A Warm Reception North of the Border
By Shailagh Murray
BROWNSVILLE, Tex. -- After a prayer event today with local evangelical leaders, Sen. Barack Obama made for the border.
From Hope Park in downtown Brownsville, Obama looked across the Rio Grande into Mexico. He joked to reporters, "If you want to make a break for it...," as he strolled along a pathway, his purple tie flipped over his shoulder.
Obama asked his companion, state representative Eddie Lucio III, about border controls and the mutual economic dependency of Brownsville and the sprawling community of Matamoros, across the International Bridge. (Lucio's father, Eddie Lucio Jr., is the local state senator and is supporting Sen. Hillary Rodham Clinton.)
"This is in some ways, commercially at least, one big metropolitan area," Obama observed.
He said it was his first visit to the border, at least in Texas. "I've been in Mexico when I was in college and was going to school in Southern California. I can't entirely talk about it," the candidate quipped.
The motorcade then sped across town to the Sombrero Festival, a neighborhood carnival. Obama was swarmed by well-wishers from the moment he walked onto the grounds.
"Not just young people are going to vote for you!" shouted Toni Sharpe, standing near the carnival entrance with her daughter, Josie, and three grandchildren, all wearing "Obama SÃ!" buttons.
The senator greeted Mario A. Rodriguez, a principal at a local elementary school. "What do you need? Any funding issues?" Obama asked.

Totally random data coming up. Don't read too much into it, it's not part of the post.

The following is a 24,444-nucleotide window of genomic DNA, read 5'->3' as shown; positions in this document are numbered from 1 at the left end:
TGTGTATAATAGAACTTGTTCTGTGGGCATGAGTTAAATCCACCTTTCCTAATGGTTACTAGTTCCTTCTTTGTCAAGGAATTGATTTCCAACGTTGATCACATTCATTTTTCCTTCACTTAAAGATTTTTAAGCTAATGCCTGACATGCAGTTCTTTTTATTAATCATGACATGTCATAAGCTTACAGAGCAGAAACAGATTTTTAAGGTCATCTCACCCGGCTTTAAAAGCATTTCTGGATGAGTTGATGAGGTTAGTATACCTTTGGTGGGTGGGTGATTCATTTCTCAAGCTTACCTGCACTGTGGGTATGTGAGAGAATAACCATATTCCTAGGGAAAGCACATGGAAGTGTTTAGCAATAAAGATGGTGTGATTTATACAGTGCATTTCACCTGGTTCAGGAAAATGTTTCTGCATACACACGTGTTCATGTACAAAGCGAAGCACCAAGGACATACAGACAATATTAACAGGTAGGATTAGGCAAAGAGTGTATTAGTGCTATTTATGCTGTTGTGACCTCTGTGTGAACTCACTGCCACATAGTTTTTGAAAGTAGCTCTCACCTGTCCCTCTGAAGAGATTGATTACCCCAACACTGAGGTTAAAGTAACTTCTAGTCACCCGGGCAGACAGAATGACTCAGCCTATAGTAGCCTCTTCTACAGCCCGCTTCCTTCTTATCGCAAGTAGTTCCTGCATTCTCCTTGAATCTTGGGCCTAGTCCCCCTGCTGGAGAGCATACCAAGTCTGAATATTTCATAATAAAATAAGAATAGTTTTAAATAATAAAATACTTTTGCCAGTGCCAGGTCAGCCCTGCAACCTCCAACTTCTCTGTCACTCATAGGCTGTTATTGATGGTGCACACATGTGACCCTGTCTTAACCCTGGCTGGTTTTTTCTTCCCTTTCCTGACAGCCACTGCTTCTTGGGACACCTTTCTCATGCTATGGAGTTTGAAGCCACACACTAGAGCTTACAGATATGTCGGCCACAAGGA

He signed shirts, caps and soccer balls. He signed voter identification cards and plastic prizes. "I saw you in Dallas!" one woman shouted. "Sign my sombrero!" a man yelled. An older gentleman pushed his way through the mob and asked Obama, "Are you for real?" The candidate answered, "Of course I'm for real. That's why I'm here." Kate Bassler, ebullient in the best Texas sense, told Obama, "I love you! I love you! And so does my daughter!"
Finally Obama announced, "I need some taquitos. Where's my taquitos?" He made his way to the ticket window, then cut through the crowd to a food stand, where he bought a messy barbecue-style sandwich. He posed for the cameras while taking a bite, then headed back to the motorcade.
Martin Lael, a McCain supporter, shouted his objections to Obama's stance on Iraq as the candidate walked by. Obama turned to face him. "We can't be talking about withdrawal, sir," said Lael. "I disagree with you on that," Obama responded. "That's what makes it a great country," Lael responded.
Then Obama waved goodbye, smiling broadly, a small piece of beef wedged between his two front teeth.
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